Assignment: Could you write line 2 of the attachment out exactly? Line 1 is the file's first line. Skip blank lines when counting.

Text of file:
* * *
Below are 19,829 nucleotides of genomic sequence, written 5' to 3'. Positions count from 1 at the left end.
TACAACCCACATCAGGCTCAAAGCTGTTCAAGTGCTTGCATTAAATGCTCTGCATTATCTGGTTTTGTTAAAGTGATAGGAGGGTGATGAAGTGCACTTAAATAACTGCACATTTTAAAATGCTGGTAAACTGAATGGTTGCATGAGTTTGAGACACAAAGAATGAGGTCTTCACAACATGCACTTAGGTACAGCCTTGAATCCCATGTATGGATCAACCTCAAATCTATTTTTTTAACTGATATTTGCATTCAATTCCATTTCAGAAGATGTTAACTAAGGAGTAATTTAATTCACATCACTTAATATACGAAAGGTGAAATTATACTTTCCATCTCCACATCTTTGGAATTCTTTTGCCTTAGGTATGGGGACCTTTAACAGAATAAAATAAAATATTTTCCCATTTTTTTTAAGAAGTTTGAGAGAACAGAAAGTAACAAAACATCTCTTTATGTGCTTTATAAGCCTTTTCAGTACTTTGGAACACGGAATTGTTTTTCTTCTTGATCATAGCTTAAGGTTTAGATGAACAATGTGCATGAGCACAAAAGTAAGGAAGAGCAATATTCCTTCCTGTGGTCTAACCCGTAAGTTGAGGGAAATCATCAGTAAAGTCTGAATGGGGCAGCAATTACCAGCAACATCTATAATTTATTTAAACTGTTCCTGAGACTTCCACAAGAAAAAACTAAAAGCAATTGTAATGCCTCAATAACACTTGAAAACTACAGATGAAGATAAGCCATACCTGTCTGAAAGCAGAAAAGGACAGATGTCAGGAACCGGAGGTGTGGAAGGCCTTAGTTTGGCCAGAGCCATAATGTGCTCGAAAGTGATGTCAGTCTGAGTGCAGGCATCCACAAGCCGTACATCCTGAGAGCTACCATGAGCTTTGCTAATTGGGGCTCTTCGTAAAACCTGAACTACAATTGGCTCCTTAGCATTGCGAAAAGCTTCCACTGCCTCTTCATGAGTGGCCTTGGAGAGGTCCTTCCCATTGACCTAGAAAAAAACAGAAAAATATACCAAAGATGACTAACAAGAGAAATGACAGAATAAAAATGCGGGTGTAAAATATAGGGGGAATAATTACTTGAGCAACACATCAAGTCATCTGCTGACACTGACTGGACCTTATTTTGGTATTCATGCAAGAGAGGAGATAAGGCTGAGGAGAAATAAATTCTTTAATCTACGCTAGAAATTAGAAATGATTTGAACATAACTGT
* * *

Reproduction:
TACAACCCACATCAGGCTCAAAGCTGTTCAAGTGCTTGCATTAAATGCTCTGCATTATCTGGTTTTGTTAAAGTGATAGGAGGGTGATGAAGTGCACTTAAATAACTGCACATTTTAAAATGCTGGTAAACTGAATGGTTGCATGAGTTTGAGACACAAAGAATGAGGTCTTCACAACATGCACTTAGGTACAGCCTTGAATCCCATGTATGGATCAACCTCAAATCTATTTTTTTAACTGATATTTGCATTCAATTCCATTTCAGAAGATGTTAACTAAGGAGTAATTTAATTCACATCACTTAATATACGAAAGGTGAAATTATACTTTCCATCTCCACATCTTTGGAATTCTTTTGCCTTAGGTATGGGGACCTTTAACAGAATAAAATAAAATATTTTCCCATTTTTTTTAAGAAGTTTGAGAGAACAGAAAGTAACAAAACATCTCTTTATGTGCTTTATAAGCCTTTTCAGTACTTTGGAACACGGAATTGTTTTTCTTCTTGATCATAGCTTAAGGTTTAGATGAACAATGTGCATGAGCACAAAAGTAAGGAAGAGCAATATTCCTTCCTGTGGTCTAACCCGTAAGTTGAGGGAAATCATCAGTAAAGTCTGAATGGGGCAGCAATTACCAGCAACATCTATAATTTATTTAAACTGTTCCTGAGACTTCCACAAGAAAAAACTAAAAGCAATTGTAATGCCTCAATAACACTTGAAAACTACAGATGAAGATAAGCCATACCTGTCTGAAAGCAGAAAAGGACAGATGTCAGGAACCGGAGGTGTGGAAGGCCTTAGTTTGGCCAGAGCCATAATGTGCTCGAAAGTGATGTCAGTCTGAGTGCAGGCATCCACAAGCCGTACATCCTGAGAGCTACCATGAGCTTTGCTAATTGGGGCTCTTCGTAAAACCTGAACTACAATTGGCTCCTTAGCATTGCGAAAAGCTTCCACTGCCTCTTCATGAGTGGCCTTGGAGAGGTCCTTCCCATTGACCTAGAAAAAAACAGAAAAATATACCAAAGATGACTAACAAGAGAAATGACAGAATAAAAATGCGGGTGTAAAATATAGGGGGAATAATTACTTGAGCAACACATCAAGTCATCTGCTGACACTGACTGGACCTTATTTTGGTATTCATGCAAGAGAGGAGATAAGGCTGAGGAGAAATAAATTCTTTAATCTACGCTAGAAATTAGAAATGATTTGAACATAACTGT